But the Senate leader warns that Congress shouldn't focus on "fringe" issues. Meanwhile, political analysts say the Republican push to limit abortions scores points with the party's conservative base, but could widen its "gender gap" in the 2014 elections.
The Washington Post: Reid Open To Vote On 20-Week Abortion Ban Senate
Majority Leader Harry Reid (D-Nev.) said Sunday that he was open to allowing a vote on a House bill that would ban abortions after the 20th week of pregnancy. But he also suggested Congress shouldn't be focusing on such "fringe issues."... Reid is one of a few Democrats in the Senate who identifies as being against abortion rights (Blake, 7/14).
The Associated Press/Washington Post: Republicans Return Abortion To Front Burner For 2014 Elections, Democrats See Gain As A result
With no immediate hope of overturning the U.S. Supreme Court's decision legalizing abortion, Republicans around the country are increasingly pushing legislation to restrict the procedure, and Democrats say they'll make the GOP pay in coming elections. From statehouses to Congress, Republicans have advanced a range of ideas: banning nearly all abortions beyond the 20th week after conception; making abortion clinics follow regulations for surgical care; mandating that clinic physicians have admitting privileges at local hospitals; requiring women to get ultrasounds before terminating a pregnancy (7/15).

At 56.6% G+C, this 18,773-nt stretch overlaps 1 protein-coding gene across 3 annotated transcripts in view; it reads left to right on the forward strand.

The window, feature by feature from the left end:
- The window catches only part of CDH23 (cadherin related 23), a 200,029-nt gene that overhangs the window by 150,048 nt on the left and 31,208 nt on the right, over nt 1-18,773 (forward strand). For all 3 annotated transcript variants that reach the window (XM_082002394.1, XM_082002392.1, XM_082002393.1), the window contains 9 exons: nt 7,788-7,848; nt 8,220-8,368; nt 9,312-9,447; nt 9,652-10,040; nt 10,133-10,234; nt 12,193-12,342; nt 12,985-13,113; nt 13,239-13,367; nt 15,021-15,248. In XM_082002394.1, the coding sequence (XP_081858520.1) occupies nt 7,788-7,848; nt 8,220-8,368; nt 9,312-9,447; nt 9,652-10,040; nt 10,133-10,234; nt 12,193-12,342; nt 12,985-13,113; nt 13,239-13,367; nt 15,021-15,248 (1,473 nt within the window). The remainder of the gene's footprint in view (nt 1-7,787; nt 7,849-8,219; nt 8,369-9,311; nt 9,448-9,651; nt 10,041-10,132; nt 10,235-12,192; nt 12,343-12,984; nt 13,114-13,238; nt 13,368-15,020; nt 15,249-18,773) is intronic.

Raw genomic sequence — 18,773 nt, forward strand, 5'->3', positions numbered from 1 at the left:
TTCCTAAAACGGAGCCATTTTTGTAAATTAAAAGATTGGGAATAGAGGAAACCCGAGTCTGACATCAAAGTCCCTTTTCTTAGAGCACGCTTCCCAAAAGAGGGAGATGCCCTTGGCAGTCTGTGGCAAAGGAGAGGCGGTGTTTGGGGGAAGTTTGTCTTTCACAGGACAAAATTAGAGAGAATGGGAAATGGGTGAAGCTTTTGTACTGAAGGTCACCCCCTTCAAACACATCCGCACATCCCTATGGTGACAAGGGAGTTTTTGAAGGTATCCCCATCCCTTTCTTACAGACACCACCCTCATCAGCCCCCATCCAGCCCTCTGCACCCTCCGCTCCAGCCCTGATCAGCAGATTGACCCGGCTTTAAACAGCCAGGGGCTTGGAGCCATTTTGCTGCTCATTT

NBC News: Abortion Fights Risk Worsening GOP's Gender Gap
Republicans may be tirelessly working to rebrand their party since losing last year's race for the White House, but a recent slew of state initiatives to restrict access to abortion isn't doing this effort any favors – and may only widen the party's so-called "gender gap" in attracting women voters. ... Yet despite the risk of alienating female voters, the campaigns have undoubtedly energized conservatives, particularly opponents of abortion rights who compose a cornerstone of the Republican base (O'Brien, 7/14).
And Politico looks at a major anti-abortion player --
Politico: The Force Behind EMILY's List
Ask around about EMILY's List President Stephanie Schriock and two things become clear: She delivers results and isn't afraid to knock heads in the process. ... EMILY's List was a natural fit for Schriock: she said she first wanted to get involved in politics when she saw NARAL Pro-Choice America President Nancy Keenan, then the Montana Superintendent of Public Instruction, speak at her high school in Montana (Schultheis, 7/13).